Algorithm 2: Transformation of geographic coordinates.

The city territory of Shanghai was covered by the raster with 245 rows and 348 columns. In the output of the algorithm, the 23,918 actual BTSs throughout Shanghai were reduced to 10,303 equivalent BTSs.

3.2. Identification of Activity Points

The original mobile phone data describes the individual’s virtual activities and provides the basic information of time, location, and frequency. The synthesis and summarization of this basic information enable the inference of physical activities and the accessibility to the individual behavior patterns.

In this study, the activity point was defined as the location at which a certain mobile subscriber continuously stayed for no less than 30 minutes. Activity points act as critical anchor points in people’s daily trajectories, incorporating home and workplace as two particular kinds of activity points. A set of activity points arranged in chronological order formed the activity chain of a certain mobile subscriber. The identification of activity points can be carried out as Algorithm 3.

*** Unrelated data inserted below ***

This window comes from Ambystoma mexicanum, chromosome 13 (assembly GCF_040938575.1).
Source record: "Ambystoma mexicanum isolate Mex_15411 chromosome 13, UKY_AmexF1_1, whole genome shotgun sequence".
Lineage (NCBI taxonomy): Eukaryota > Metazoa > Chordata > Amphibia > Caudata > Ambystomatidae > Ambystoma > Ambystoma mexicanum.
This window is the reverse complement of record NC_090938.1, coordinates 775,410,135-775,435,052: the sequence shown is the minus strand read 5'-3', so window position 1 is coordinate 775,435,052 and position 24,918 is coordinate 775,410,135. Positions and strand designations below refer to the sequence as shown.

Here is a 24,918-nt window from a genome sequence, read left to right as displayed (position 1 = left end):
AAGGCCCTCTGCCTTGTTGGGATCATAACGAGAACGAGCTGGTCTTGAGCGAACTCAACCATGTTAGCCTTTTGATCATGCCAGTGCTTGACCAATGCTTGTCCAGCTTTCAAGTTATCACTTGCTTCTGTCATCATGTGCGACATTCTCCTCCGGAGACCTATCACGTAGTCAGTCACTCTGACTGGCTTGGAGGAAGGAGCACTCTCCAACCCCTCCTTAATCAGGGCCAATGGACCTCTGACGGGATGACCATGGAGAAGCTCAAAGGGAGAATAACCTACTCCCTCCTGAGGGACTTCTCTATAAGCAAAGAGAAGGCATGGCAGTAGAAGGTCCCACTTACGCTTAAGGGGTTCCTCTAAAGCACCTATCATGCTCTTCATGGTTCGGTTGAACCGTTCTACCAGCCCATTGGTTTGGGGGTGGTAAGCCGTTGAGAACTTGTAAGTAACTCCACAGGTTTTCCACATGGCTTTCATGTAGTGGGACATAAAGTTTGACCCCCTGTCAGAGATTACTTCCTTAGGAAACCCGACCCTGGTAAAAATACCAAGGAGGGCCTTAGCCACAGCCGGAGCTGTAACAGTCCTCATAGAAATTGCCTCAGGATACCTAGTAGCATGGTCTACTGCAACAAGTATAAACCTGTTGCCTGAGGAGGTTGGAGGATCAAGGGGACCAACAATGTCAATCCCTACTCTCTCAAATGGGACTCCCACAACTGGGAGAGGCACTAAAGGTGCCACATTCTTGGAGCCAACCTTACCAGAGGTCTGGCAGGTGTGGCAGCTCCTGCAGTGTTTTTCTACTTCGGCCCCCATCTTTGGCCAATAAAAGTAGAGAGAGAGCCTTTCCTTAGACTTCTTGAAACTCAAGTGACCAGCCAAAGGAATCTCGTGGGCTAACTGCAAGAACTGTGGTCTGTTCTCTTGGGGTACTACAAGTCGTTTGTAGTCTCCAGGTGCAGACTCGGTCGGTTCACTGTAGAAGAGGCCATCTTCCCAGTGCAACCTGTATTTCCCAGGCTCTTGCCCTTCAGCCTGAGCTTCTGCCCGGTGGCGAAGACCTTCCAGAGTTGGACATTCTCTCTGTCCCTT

Algorithm 3: Identification of activity points.

3.3. Measurement of Spatial Interaction

The macroscopic zonal interaction can be obtained through the aggregate analysis of activity chains. In the existing models, the spatial interaction is analyzed based on the concept of trips. However, as for mobile phone data, the extraction of single trips from the continuous daily trajectories is not easily accessible. Though the particular data processing may contribute to the relatively accurate trip identification, the extra operation is doomed to lower the efficiency of mass data mining. In this study, the novel approach for spatial interaction analysis was proposed based on frequent pattern mining. The correlations and associations between different areas were applied to measure the spatial interaction.